Canadian Parliament on Wednesday unanimously adopted the motion to recognise May 18 as the Tamil Genocide Remembrance Day in tribute to the victims of the 2009 civil war in Sri Lanka. The motion was forwarded by Liberal MP Gary Anandasangaree, who said it is a result of a contribution by the Tamil community, survivors, and loved ones, Canadian Press reported. Taking to Twitter, Canadian Defence Minister Anita Anand said that the recognition is to "honour and remember the victims who tragically lost their lives during the 26 years of armed conflict in Sri Lanka."
As a Tamil Canadian, I am proud that the House of Commons has recognized May 18 as Tamil Genocide Remembrance Day. Each year, we will honour and remember the victims who tragically lost their lives during the 26 years of armed conflict in Sri Lanka. https://t.co/1erTo3AOKd— Anita Anand (@AnitaAnandMP) May 19, 2022
For the unversed, the Tamil Civil War went on for 26 years between the separatist Liberation Tigers of Tamil Eelam (LTTE) and the Sri Lankan government. The period was marked by innumerable deaths and destruction. Tens of thousands lost their lives and reportedly hundreds were forcibly disappeared from custody.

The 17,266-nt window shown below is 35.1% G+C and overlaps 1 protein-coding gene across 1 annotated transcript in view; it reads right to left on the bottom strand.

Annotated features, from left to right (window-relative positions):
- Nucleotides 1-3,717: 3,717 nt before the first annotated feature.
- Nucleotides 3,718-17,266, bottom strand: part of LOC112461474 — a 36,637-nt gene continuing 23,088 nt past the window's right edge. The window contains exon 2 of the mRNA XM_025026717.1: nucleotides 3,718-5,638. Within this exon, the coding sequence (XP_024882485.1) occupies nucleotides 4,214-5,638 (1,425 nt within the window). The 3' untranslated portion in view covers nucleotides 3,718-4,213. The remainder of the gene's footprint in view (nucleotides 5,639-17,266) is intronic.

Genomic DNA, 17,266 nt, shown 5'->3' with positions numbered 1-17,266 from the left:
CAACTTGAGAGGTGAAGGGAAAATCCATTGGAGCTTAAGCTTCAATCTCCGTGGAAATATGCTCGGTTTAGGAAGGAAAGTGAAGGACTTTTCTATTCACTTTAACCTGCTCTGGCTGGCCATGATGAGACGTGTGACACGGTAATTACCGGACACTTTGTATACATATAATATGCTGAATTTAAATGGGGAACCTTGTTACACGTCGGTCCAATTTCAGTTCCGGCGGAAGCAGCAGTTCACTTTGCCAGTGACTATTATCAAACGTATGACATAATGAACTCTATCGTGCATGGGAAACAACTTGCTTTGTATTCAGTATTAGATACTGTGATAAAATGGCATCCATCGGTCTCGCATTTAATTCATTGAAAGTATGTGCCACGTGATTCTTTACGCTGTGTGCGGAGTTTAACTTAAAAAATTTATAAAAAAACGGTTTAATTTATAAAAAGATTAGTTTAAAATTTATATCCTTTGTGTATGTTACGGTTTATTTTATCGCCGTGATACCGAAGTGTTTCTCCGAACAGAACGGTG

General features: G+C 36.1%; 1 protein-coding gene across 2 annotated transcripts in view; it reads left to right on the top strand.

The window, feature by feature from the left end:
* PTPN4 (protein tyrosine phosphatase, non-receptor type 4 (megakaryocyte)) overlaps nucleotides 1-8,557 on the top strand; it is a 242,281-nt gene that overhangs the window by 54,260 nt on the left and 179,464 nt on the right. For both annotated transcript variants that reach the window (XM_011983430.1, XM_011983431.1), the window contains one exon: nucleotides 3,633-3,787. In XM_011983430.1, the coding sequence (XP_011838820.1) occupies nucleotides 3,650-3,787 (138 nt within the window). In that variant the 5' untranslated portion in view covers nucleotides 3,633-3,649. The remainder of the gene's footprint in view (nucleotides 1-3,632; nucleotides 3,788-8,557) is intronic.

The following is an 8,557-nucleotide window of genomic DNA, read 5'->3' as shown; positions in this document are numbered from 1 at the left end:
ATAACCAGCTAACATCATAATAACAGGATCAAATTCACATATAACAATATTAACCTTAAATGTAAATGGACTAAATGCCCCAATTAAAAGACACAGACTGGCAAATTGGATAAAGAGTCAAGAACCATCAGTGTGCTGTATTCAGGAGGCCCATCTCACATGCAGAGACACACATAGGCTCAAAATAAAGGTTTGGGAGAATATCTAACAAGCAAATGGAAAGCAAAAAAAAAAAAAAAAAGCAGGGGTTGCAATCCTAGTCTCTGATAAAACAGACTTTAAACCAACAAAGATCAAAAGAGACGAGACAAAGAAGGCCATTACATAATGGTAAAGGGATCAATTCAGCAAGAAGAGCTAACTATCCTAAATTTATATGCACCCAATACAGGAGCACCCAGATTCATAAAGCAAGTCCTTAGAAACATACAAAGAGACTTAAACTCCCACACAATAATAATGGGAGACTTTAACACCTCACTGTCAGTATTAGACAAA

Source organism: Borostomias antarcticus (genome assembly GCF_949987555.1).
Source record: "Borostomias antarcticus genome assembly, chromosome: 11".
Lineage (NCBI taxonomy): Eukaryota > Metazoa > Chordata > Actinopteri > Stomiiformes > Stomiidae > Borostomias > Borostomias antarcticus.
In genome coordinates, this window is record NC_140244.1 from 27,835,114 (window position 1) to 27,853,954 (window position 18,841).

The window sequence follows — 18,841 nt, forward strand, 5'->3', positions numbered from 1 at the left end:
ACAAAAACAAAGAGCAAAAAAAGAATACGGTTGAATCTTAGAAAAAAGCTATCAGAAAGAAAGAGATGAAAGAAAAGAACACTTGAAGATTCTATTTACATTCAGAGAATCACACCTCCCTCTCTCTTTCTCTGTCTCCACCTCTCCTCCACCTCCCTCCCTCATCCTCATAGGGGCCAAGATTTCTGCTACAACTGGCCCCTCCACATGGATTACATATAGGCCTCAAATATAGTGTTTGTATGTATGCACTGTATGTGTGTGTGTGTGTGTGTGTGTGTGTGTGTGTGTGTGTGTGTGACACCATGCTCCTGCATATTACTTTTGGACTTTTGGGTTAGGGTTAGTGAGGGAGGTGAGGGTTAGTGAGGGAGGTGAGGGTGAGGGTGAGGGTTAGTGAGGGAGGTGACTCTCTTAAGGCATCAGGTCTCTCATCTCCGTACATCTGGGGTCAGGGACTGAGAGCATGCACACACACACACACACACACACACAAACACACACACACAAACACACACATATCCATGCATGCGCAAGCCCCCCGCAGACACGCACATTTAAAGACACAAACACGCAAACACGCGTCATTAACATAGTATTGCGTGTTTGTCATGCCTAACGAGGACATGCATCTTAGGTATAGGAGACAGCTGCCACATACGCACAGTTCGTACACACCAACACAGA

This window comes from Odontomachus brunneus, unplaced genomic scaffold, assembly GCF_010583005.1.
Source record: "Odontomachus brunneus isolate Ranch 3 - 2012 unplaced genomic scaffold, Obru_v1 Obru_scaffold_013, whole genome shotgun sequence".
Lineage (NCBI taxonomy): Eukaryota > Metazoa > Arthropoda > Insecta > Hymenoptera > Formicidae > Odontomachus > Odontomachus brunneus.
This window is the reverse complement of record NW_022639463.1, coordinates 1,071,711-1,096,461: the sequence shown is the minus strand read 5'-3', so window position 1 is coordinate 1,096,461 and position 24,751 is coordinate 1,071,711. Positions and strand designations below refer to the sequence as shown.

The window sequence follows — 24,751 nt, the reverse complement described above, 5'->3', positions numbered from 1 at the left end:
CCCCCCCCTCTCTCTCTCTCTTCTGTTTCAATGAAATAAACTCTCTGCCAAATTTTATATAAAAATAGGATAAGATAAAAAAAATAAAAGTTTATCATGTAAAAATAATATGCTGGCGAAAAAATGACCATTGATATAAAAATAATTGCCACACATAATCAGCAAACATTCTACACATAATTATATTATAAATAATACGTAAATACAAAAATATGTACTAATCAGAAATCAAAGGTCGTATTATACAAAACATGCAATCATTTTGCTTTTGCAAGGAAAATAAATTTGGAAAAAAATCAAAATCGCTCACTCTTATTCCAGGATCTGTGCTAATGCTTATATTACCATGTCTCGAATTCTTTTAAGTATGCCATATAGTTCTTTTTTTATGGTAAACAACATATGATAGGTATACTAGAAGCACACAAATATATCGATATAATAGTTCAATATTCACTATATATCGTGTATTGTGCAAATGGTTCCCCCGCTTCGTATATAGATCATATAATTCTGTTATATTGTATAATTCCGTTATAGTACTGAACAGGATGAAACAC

On the 13th anniversary of the ghastly civil war that ripped Sri Lanka in 2009, Canadian PM Justin Trudeau paid tribute to the victims, saying that "our thoughts are with the families and loved ones who continue to live with the pain, trauma, and loss from this tragedy." He added, "As we mark the 13th anniversary of the end of armed conflict in Sri Lanka, we remember and pay tribute to the lives that we lost during these 26 years of conflict, including the massacre in Mullivaikal, as well as those who went missing, were injured or displaced."
This year, the anniversary of the gruesome Tamil civil war comes amid the unprecedented public uprisings against Colombo in Sri Lanka. As the economic situation dwindled, pushing the island nation to the edge of debt and lack of basic supplies, thousands took to the streets to protest against the Sri Lankan President Gotabaya Rajapaksa and his family. The peaceful demonstrations outside the Prime Minister and President's residence turned violent after pro-government agitators clashed with the protestors, setting a wave of disorder across the crisis-hit nation. "This year, we also express our concern for the continued suffering of the people in Sri Lanka during the current economic and political crisis. We urge the Sri Lankan government to ensure people's right to protest and freedom of expression are respected and call on all parties to refrain from violence," PM Trudeau said.
As Sri Lanka has plummeted to widespread disturbances and violence, human rights organisations have raised concerns, saying that "Tamil-majority north and east have frequently faced repression." However, HRW noted that "there is a hope among many that the demands for change now being raised in Colombo could lead towards a more pluralistic Sri Lanka."